Uncommon Ground

Rural Life

The henchmen running Helena are making life much more expensive for working locals

By Mike Jopek

“What’d you surveying?” I asked the young men wearing orange vests. “Just some easements,” one hollered back over the wire fence. Overhead the cranes were periodically calling as the prehistoric-looking birds flew far above heading away from the marsh. It was a wet, chilly spring morning on the farm.

Earlier, as I walked toward the hoop house to work soil, a flock of hundreds, possibly thousands of small, noisy finch-sized birds were swirling, flowing in the air far over the fruit trees, then reforming, shrinking, expanding, and zipping away toward Blanchard Lake.

We’ve walked the area for decades. Spent our adult lives a part of rural Montana. Today our hometown feels a lot less rural than just a few years prior. A lot has changed in short order. I know you see and feel it.

Rural Montanans are good hardworking people trying to do right by our families and community. We love freedom, our rights, our state, and way of life.

Weirdly the henchmen running Helena are making life much more expensive for working locals. State property taxes, insurance, rent, and housing is suddenly all through-the-roof expensive. In Helena, lawmakers lost focus and try to politically remake rural Montana into something we are not.

We’re a fiercely independent, loyal people. We know our way around the land. Hunt, fish and recreate. We’ve felt struggle. Know compassion. Don’t care for expensive. Can still drive a stick, know how to double clutch, and tell the difference between drive and reverse.

All across rural Montana, healthcare services have closed, are closing, or lack state support. People travel far to access healthcare in the Flathead. Just ask your provider how long their patients travel.

The simple reason homeowner property taxes increased so radically is because state lawmakers failed to equalize the $60 billion worth of existing home value changes from the last two-year reappraisal. The state revenue department gave lawmakers the tax rate numbers to neutralize increases as required by law. State lawmakers let massive tax increases hit homeowners and renters.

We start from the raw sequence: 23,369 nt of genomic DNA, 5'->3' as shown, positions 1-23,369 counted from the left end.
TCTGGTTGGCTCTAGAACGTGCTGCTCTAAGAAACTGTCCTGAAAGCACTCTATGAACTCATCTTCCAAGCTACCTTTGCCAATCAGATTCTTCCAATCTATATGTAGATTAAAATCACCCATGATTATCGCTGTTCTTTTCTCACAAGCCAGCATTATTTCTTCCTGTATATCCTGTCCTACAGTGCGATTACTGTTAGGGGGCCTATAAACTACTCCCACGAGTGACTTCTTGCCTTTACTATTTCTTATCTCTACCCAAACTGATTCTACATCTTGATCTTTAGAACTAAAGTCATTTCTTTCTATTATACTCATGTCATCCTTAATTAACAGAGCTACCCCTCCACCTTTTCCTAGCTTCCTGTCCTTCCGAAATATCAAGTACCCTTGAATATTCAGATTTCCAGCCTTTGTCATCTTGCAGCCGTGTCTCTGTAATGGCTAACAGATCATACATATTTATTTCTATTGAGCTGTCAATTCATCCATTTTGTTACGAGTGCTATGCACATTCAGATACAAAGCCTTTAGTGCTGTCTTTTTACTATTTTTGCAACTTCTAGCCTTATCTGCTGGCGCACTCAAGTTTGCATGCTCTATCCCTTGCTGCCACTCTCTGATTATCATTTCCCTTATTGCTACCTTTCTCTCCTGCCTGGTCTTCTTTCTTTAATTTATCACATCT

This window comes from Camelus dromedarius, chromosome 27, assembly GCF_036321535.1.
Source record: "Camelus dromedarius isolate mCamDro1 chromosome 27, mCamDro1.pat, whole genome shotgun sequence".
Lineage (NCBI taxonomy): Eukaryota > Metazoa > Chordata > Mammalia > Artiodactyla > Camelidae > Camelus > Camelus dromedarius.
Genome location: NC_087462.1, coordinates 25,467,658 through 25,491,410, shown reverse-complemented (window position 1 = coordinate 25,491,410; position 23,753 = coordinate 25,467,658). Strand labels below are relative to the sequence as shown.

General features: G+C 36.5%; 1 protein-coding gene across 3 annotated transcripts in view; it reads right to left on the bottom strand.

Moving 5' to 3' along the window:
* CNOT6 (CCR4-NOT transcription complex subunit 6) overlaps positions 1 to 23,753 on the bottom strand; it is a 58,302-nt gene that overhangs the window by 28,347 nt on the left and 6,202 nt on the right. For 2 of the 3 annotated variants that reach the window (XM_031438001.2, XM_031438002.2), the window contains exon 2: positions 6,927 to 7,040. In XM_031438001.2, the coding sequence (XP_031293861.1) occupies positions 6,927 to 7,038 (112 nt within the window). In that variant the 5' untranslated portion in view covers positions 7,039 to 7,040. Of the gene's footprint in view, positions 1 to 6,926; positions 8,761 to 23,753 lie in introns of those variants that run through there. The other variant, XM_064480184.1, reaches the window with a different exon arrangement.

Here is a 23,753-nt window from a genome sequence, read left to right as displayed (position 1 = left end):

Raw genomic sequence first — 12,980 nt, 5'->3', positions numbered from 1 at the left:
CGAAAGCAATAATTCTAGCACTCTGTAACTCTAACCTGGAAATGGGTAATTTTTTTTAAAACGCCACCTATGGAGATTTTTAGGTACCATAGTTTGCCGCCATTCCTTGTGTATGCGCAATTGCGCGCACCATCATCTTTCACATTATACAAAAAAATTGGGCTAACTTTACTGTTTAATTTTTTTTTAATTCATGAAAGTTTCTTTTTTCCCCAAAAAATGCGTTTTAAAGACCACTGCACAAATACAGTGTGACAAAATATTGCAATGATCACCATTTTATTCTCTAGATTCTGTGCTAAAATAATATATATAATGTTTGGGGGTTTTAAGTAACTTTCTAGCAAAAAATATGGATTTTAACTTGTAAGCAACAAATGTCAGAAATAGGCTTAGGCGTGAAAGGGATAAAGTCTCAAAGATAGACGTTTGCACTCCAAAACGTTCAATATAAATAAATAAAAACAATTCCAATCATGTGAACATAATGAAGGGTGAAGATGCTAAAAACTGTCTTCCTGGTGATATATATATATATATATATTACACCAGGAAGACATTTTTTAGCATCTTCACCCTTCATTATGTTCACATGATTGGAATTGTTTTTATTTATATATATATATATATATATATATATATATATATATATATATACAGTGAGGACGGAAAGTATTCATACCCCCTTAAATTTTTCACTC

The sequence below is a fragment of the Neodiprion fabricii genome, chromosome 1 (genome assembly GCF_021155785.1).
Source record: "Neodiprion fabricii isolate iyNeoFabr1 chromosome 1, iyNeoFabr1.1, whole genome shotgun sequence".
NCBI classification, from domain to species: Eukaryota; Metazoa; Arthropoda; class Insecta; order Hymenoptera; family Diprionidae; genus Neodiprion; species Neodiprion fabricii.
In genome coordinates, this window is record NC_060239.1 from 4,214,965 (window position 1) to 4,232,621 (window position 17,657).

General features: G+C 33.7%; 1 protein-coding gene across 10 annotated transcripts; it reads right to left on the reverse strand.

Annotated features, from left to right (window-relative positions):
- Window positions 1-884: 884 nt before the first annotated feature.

State lawmakers put local public school levies in danger by ignoring rural values and overtaxing homes. We love our public schools, think our teachers are great. Public education is vital to rural Montanans. We deserve public infrastructure like schools, hospitals, bridges and broadband.

More rural than the Flathead, homeowners in counties like Sweet Grass, Deer Lodge, Judith Basin, Granite, Madison, Glacier, and Meagher experienced 30 to 40 percent state property tax increases.

Rural Montana has seen enough extreme Helena. We prefer checks and balances, accountability. Go ahead and run one branch of government. But not three.

Stop trying to make us into something we’re not. We’ll make our own healthcare decisions and talk to our doctors. Keep your government noses away from women’s rights, our freedoms. Overworked and overwhelmed, workers feel underpaid and underappreciated.

Rural citizens worked hard to keep our air and water clean. Over 50 years ago, as our Constitution was written to protect privacy and our environment, Montana was downright rural.

Our small hometown underwent plenty of change, much good. It’s odd to say small given how big, how wealthy, how downright expensive the North Valley became for workers over a few years. Yet we remain small, as hometowns, by numbers of voters. I can’t quantify visitors more than just lots, most all the time.

We drove over to see Rod, the smoke jumping, apple tree grafter. He’s in hospice. His time unknown. Talk focused on fruit trees, root stock, and planting. A fifth-generation local entered. His family had seen real change. I was but a first-generation farmer, my grandad a butcher, my dad a merchant marine, a welder.

We listened, nodded, made plans to return. Friends are good, important, no matter how you live. Outside, on Rod’s fruit trees, songbirds sang, grateful to be outdoors in rural Montana.